12 May 2014 | Features | By BioSpectrum Bureau
'Understanding cultures impact research outcomes'
Dr Andrew Milner, MD & CEO, Neurosciences Victoria
Focusing on developing strong tie-ups in the area of unmet medical needs, the team aims to promote strategic investment to bridge the existing gap between academic research discovery and commercial exploitation and development.
Dr Andrew Milner, MD & CEO, Neurosciences Victoria: Global diseases of the brain and mind are really important issues of unmet medical needs. In children, we are focusing on cerebral palsy, which is very
prevalent in India than Australia.
When people from India go to Melbourne, there is much more opportunity for collaboration because a strong relationship is developed. It takes time to develop research groups to get comfortable with each other.
It is a wonderful opportunity for Asians to access new drugs and bring it to their marketplace.
Dr Atul Malhotra, Neonatal Pediatrician, Monash Newborn, Senior Lecturer, Monash University: The common reason for death of babies in India is infection and birth asphyxia. Statistics show that 40-50% of death happens due to this condition that we try to address here.
High cost of the Australian Dollar and high standard of living puts pressure on individuals to travel or invest in Australia. The landscape is constantly changing because of various issues. Though investments are difficult, opportunities are available in plenty.
In the neonatal care, we have a big influx of Indian graduates and post graduates who want to enrich their training experience, and more opportunities can be made available to them.
Prof Jayashri Kulkarni, Director, Monash Alfred Psychiatry research center (MAPrc): The global unmet medical needs in terms of mental diseases like depression and psychotic illnesses are very common.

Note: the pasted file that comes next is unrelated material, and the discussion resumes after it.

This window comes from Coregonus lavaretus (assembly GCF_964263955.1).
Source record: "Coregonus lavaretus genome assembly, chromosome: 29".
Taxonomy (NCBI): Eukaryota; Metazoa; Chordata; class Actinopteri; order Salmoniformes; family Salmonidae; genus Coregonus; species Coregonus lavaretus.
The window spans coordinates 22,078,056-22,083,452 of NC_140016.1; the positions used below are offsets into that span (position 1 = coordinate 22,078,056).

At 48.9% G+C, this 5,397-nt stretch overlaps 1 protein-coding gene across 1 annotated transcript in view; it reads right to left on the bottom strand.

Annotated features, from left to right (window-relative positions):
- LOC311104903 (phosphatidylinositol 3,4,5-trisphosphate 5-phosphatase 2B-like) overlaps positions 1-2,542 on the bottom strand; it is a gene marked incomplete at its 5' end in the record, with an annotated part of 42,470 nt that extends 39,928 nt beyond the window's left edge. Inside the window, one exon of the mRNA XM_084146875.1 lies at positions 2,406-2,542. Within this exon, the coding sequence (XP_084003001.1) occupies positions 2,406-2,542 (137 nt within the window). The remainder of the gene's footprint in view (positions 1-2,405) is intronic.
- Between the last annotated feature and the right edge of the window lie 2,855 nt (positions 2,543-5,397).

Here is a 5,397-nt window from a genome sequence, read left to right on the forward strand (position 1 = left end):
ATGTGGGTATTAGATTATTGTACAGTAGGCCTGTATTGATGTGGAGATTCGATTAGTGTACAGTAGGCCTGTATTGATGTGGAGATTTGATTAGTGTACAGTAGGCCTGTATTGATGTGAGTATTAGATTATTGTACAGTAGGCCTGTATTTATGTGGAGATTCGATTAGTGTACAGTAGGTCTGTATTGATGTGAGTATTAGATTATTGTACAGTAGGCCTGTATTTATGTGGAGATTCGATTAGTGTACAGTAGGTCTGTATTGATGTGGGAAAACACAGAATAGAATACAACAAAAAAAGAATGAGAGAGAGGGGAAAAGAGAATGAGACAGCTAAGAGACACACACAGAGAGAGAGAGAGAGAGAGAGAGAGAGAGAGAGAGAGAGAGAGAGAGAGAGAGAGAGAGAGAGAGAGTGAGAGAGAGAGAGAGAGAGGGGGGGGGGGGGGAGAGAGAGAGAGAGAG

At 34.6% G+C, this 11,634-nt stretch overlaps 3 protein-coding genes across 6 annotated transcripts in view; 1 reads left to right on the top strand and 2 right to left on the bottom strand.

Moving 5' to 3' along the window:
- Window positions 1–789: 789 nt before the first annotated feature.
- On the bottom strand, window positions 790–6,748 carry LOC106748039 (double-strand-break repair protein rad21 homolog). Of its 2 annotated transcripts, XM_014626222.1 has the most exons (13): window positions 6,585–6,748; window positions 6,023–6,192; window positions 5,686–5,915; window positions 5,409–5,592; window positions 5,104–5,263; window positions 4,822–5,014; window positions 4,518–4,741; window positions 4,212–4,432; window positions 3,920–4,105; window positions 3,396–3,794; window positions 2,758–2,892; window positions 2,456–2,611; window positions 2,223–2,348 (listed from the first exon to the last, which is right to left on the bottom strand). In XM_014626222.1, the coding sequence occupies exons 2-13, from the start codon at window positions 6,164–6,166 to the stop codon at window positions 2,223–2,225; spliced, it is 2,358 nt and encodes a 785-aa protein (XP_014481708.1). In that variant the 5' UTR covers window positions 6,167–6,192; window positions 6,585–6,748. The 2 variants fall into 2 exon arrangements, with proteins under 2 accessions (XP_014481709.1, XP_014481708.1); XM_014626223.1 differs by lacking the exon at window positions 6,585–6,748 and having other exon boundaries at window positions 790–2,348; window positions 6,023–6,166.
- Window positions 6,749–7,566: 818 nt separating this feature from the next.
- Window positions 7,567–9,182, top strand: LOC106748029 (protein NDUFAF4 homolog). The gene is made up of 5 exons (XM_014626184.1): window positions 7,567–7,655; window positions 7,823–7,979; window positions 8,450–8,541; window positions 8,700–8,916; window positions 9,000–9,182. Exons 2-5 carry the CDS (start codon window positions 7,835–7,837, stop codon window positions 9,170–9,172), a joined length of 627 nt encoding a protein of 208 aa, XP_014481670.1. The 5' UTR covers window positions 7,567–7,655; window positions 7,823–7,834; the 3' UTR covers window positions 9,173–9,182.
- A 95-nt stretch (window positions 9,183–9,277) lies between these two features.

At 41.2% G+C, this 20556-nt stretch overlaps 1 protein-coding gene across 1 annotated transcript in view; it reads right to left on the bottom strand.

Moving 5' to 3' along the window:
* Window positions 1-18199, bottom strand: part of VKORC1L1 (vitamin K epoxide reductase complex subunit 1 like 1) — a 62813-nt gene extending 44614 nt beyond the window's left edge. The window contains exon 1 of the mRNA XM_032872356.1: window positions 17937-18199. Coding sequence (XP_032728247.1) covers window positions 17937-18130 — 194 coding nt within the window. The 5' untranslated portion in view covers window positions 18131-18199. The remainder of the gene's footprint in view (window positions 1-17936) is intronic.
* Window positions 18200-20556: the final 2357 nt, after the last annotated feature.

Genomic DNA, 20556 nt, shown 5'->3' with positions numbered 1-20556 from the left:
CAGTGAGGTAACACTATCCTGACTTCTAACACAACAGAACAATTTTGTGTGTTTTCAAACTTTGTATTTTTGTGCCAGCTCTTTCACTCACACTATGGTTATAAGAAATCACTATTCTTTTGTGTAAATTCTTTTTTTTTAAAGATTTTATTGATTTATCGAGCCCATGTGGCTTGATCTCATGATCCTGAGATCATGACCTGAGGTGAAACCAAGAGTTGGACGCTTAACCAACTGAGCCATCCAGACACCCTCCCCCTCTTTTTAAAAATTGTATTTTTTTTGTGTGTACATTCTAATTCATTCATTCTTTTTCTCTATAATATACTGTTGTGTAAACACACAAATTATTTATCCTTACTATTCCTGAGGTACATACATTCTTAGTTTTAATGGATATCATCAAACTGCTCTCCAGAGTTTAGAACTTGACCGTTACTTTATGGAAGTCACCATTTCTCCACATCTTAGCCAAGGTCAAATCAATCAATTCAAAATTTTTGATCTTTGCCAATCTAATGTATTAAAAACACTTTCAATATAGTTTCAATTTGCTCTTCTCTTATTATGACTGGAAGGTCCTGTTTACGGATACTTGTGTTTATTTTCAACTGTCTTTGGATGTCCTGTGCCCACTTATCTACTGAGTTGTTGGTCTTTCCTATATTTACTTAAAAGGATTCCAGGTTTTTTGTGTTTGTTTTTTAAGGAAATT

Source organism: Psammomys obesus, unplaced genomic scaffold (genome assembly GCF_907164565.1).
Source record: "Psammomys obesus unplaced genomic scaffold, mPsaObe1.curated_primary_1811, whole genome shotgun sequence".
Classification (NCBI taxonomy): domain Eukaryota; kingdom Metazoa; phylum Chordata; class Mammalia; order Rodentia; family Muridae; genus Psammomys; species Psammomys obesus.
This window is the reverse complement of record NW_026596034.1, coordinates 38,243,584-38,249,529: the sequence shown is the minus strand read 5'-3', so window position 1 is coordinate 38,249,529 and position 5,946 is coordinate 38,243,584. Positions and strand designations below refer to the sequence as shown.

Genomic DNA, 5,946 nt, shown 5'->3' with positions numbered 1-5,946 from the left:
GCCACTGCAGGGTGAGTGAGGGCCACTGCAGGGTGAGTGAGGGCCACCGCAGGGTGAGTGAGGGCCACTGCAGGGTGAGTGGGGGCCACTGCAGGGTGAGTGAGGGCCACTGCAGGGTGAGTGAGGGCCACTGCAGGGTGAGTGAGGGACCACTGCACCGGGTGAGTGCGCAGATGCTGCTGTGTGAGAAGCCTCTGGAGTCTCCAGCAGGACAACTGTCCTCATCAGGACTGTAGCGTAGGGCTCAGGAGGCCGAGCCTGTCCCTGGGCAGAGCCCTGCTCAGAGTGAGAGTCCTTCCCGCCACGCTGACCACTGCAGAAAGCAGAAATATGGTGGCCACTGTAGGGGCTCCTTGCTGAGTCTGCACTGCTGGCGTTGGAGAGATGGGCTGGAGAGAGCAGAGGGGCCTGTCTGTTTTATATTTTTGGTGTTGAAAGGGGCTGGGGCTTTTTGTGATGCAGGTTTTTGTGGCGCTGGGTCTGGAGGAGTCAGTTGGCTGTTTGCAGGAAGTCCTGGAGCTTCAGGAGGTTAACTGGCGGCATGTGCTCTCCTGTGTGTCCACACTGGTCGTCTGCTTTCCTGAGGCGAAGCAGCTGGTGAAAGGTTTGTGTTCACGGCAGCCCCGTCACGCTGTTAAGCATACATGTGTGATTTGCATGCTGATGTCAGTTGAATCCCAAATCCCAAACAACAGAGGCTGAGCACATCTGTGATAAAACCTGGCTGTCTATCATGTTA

It is estimated that 30% of the Indian population experience depression at some point and women are more susceptible. The main unaddressed issue here in India is women's mental health.
The initial challenges would be the diseases themselves. We are dealing with big diseases. Being in one world, we need to have collaborations by combining scientific knowledge and experience, particularly in the area of mental illnesses.
In Australia, we have different processes for IPs, investors, clinical trials and technologies. Australia has a smaller population to conduct clinical trials and that is a disadvantage.
In India, the issues are different, which could range from funding sources and ethical issues to investments.
The richness in understanding each other's culture has a great impact on the outcomes.
Mr Nathan Farrow, Program Manager, Australia-India Trauma Systems Collaboration, National Trauma Research Institute, The Alfred Hospital & Monash University: In India, we want to develop organized trauma systems. Australia has a lot to learn from India about managing large volumes of trauma. We are excited to be here.
Australia and India has different strengths which complement each other. In India, 5.8 million people die every year from traumatic injuries, and 90% of them happen in developing countries.
Dr Henry De Aizpurua, Deputy Director, The Florey Institute of Neuroscience and Mental Health: There are opportunities at three levels. Firstly, we take smart and well-trained Indian researchers and
put them in Melbourne, exposing them to new ideas and perspectives that is not available here.
Secondly, when they return, they bring these perspectives and skills to India thereby benefiting their own country.
Thirdly, we want to partner in co-development of new measures that we are working on and bring them forward at a faster rate.
In drug development, at the discovery and early preclinical discovery stage, Melbourne has everything from medical chemistry, toxicology, animal models of human diseases, to magnetic resonance imaging pit. We
have the ability to partner with like-minded scientists to establish real partnerships.
Prof Graham Jenkin, Deputy Director, The Ritchie Centre for Translational Research, Monash Institute of Medical Research: It is essentially the interchange of scientists between India and Melbourne. People from both the sides visit and learn from each other and gain wonderful experience.
Stem cell research and its clinical translation in India is considerably expanding internationally. That's an area of mutual research interest for us.